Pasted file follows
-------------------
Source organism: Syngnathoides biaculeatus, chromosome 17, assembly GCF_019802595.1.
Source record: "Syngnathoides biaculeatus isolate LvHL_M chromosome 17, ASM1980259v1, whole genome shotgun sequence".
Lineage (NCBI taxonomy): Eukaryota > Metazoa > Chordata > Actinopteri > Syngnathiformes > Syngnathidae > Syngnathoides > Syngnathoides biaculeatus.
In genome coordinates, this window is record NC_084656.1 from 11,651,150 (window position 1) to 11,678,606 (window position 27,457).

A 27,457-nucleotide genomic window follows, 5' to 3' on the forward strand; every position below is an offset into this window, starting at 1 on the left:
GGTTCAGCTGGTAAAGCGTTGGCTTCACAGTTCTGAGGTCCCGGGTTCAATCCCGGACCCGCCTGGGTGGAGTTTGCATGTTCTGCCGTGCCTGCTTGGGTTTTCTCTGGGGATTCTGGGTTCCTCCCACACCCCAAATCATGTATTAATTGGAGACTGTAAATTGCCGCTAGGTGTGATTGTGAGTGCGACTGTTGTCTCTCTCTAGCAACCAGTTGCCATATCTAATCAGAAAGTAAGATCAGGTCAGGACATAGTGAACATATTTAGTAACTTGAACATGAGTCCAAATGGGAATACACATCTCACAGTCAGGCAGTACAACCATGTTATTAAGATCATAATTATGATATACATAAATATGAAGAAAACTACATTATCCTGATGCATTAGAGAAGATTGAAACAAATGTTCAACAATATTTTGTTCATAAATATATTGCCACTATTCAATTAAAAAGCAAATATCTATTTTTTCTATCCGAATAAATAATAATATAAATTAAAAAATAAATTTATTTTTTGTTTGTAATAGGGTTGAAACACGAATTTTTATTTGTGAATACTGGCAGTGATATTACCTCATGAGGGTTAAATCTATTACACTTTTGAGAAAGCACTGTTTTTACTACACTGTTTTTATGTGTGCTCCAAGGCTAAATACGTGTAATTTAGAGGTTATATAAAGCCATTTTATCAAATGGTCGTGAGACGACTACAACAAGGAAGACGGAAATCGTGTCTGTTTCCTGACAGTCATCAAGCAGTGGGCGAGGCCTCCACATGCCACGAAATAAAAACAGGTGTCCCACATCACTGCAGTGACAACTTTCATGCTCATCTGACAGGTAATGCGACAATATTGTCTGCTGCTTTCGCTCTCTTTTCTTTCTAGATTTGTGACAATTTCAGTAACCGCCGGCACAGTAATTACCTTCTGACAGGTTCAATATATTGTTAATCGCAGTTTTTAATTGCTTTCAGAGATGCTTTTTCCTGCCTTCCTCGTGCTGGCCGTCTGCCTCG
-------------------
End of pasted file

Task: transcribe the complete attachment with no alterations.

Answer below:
Source organism: Syngnathoides biaculeatus, chromosome 17, assembly GCF_019802595.1.
Source record: "Syngnathoides biaculeatus isolate LvHL_M chromosome 17, ASM1980259v1, whole genome shotgun sequence".
Lineage (NCBI taxonomy): Eukaryota > Metazoa > Chordata > Actinopteri > Syngnathiformes > Syngnathidae > Syngnathoides > Syngnathoides biaculeatus.
In genome coordinates, this window is record NC_084656.1 from 11,651,150 (window position 1) to 11,678,606 (window position 27,457).

A 27,457-nucleotide genomic window follows, 5' to 3' on the forward strand; every position below is an offset into this window, starting at 1 on the left:
GGTTCAGCTGGTAAAGCGTTGGCTTCACAGTTCTGAGGTCCCGGGTTCAATCCCGGACCCGCCTGGGTGGAGTTTGCATGTTCTGCCGTGCCTGCTTGGGTTTTCTCTGGGGATTCTGGGTTCCTCCCACACCCCAAATCATGTATTAATTGGAGACTGTAAATTGCCGCTAGGTGTGATTGTGAGTGCGACTGTTGTCTCTCTCTAGCAACCAGTTGCCATATCTAATCAGAAAGTAAGATCAGGTCAGGACATAGTGAACATATTTAGTAACTTGAACATGAGTCCAAATGGGAATACACATCTCACAGTCAGGCAGTACAACCATGTTATTAAGATCATAATTATGATATACATAAATATGAAGAAAACTACATTATCCTGATGCATTAGAGAAGATTGAAACAAATGTTCAACAATATTTTGTTCATAAATATATTGCCACTATTCAATTAAAAAGCAAATATCTATTTTTTCTATCCGAATAAATAATAATATAAATTAAAAAATAAATTTATTTTTTGTTTGTAATAGGGTTGAAACACGAATTTTTATTTGTGAATACTGGCAGTGATATTACCTCATGAGGGTTAAATCTATTACACTTTTGAGAAAGCACTGTTTTTACTACACTGTTTTTATGTGTGCTCCAAGGCTAAATACGTGTAATTTAGAGGTTATATAAAGCCATTTTATCAAATGGTCGTGAGACGACTACAACAAGGAAGACGGAAATCGTGTCTGTTTCCTGACAGTCATCAAGCAGTGGGCGAGGCCTCCACATGCCACGAAATAAAAACAGGTGTCCCACATCACTGCAGTGACAACTTTCATGCTCATCTGACAGGTAATGCGACAATATTGTCTGCTGCTTTCGCTCTCTTTTCTTTCTAGATTTGTGACAATTTCAGTAACCGCCGGCACAGTAATTACCTTCTGACAGGTTCAATATATTGTTAATCGCAGTTTTTAATTGCTTTCAGAGATGCTTTTTCCTGCCTTCCTCGTGCTGGCCGTCTGCCTCG